“In 1998, Chris Collins saw no issue with challenging John LaFalce even though he lived six miles outside the 29th Congressional District,” Zellner said. “In 2018, residency seems to be the centerpiece of his attack on Nate McMurray, and it’s nothing less than rank hypocrisy.”

A top Republican official said a few days ago that Democratic leaders passed over four other candidates who live in the 27th District before endorsing McMurray.

Democrats endorse McMurray to challenge Collins

“If I were the Democratic party bosses, I’d be scrambling to explain why I boxed out four NY-27 residents for a carpetbagger from NY-26, too,” said Christopher M. Grant, a Collins political adviser. “Especially a guy who doesn’t even know where the district lines are.”

Congressional candidates are allowed under federal election law to run without living in the district. However, once elected, candidates must move into the district they will represent. McMurray has pledged to move into the 27th District if elected, as Collins did two decades earlier.

Collins confronted similar accusations of carpetbagging during his run against LaFalce 20 years ago, as Zellner highlighted on Saturday. But he contended then that he understood that district’s needs because he was president and former owner of a Niagara Falls company, Nuttall Gear Corp. His news releases from that time identified him as a “Niagara Falls businessman.”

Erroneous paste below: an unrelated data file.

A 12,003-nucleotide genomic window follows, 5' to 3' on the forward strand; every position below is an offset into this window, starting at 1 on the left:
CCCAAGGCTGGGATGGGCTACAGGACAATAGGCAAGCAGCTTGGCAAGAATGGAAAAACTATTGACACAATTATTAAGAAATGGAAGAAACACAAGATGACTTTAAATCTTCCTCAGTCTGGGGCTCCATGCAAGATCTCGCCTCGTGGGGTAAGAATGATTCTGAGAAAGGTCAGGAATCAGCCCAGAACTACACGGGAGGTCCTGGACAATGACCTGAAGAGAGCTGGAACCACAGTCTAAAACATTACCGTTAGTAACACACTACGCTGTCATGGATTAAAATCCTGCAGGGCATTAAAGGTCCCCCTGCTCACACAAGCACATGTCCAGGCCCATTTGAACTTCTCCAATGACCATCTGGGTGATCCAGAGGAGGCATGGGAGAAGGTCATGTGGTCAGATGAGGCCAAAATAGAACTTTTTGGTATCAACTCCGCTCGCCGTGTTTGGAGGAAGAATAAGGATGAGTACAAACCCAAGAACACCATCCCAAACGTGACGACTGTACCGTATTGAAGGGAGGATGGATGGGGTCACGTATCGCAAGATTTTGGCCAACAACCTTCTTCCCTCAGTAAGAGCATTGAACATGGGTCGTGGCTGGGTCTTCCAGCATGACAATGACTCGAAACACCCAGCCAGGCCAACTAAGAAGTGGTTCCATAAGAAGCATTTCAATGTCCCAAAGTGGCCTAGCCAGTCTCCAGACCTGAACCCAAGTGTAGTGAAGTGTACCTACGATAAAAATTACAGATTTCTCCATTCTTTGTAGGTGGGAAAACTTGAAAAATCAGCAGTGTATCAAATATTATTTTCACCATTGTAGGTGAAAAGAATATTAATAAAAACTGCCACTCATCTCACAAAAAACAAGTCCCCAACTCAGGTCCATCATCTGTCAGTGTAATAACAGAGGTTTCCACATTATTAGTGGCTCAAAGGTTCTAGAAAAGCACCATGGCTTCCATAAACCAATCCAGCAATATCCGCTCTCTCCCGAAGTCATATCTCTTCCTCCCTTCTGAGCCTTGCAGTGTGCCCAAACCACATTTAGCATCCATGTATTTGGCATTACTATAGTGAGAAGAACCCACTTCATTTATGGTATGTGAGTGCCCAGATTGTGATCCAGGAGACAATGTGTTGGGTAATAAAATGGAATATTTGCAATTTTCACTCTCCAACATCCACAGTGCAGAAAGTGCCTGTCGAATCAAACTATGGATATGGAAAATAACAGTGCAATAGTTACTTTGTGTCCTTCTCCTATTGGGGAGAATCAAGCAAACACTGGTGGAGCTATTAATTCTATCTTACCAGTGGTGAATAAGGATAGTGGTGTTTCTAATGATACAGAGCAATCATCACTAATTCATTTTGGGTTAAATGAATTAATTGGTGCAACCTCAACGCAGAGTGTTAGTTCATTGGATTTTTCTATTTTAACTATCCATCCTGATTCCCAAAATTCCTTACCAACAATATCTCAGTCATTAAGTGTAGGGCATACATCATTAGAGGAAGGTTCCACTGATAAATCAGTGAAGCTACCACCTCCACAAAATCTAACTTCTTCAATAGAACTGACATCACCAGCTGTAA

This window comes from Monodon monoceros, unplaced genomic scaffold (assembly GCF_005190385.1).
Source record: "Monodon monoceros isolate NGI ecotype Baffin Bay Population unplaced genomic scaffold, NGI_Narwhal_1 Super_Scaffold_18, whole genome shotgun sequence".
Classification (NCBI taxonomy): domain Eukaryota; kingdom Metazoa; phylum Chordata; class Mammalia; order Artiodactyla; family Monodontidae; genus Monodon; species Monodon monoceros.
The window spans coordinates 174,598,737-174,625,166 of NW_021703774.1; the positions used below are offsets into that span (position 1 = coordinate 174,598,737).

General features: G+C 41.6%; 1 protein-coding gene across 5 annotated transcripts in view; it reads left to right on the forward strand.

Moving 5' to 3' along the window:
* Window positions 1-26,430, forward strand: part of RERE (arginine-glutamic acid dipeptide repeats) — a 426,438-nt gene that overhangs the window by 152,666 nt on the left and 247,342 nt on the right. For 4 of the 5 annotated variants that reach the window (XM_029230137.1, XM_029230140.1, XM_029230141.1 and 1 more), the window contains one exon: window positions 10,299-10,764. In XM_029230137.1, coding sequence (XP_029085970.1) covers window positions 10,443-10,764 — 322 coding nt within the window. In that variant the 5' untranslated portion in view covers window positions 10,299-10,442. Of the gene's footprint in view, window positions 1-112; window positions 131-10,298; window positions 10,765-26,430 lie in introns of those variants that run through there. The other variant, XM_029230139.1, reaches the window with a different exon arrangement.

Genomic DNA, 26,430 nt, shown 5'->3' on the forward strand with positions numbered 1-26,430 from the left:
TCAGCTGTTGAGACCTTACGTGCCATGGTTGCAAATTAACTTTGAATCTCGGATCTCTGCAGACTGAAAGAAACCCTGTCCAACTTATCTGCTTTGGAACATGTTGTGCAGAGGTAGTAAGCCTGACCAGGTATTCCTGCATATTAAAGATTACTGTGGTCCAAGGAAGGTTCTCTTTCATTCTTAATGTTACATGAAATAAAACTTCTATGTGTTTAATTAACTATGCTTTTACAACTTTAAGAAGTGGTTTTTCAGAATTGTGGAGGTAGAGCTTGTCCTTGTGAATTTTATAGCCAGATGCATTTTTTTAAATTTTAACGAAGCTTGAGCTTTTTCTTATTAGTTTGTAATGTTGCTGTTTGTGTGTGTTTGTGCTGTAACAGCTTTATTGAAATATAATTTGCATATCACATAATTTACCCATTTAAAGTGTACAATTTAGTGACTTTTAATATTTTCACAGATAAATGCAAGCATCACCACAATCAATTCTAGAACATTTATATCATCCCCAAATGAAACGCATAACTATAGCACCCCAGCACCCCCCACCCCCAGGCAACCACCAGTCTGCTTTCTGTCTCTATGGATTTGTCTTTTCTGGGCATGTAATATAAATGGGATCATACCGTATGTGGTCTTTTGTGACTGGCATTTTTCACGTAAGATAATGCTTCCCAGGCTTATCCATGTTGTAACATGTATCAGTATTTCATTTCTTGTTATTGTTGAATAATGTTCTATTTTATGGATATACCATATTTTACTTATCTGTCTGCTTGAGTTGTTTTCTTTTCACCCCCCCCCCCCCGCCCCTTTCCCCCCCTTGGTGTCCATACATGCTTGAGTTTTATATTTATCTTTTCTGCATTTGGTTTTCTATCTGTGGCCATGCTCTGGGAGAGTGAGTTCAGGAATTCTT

Asked Saturday to respond to the charge of hypocrisy, Grant said: “Chris Collins created jobs in that district. Chris Collins ran a business in that district. Chris Collins employed hundreds of people in that district. He also knew where the district boundaries are, which automatically makes him more qualified than Nate McMurray.”

McMurray said the latest Collins argument “lacks teeth.”

“Christopher himself boasted during his run that nonresidency would not affect his relationship with his constituents,” McMurray said. “Christopher refuses to meet with residents. He does not hold local meetings. When is the last time someone even saw him step foot in the district?”

Collins lived in the 27th District when he successfully challenged then-Rep. Kathy Hochul in 2012.

Grant noted that McMurray opened his first campaign office in a retail center at Sheridan Drive and Sweet Home Road in Amherst that is part of Rep. Brian Higgins’ 26th District, not Collins’ 27th District. On Friday, Collins spokesman Bryan Piligra employed a carpetbagger attack on McMurray that voters can expect to hear frequently in the months to come.

“This selection shows the Democrats learned nothing from the 2016 election and are again kicking progressives to the curb by rigging the primary to benefit an out-of-district Hillary Clinton wannabe with an email problem,” Piligra said.

The “email problem” refers to recent criticism of McMurray’s use of government email to discuss his congressional candidacy, which the candidate calls an innocent mistake.

RESIDENCY ISSUE RAISED IN 3 CONGRESSIONAL RACES COLLINS, REYNOLDS LIVE OUTSIDE THEIR DISTRICTS, WHILE ROSSITER RECENTLY MOVED INTO HIS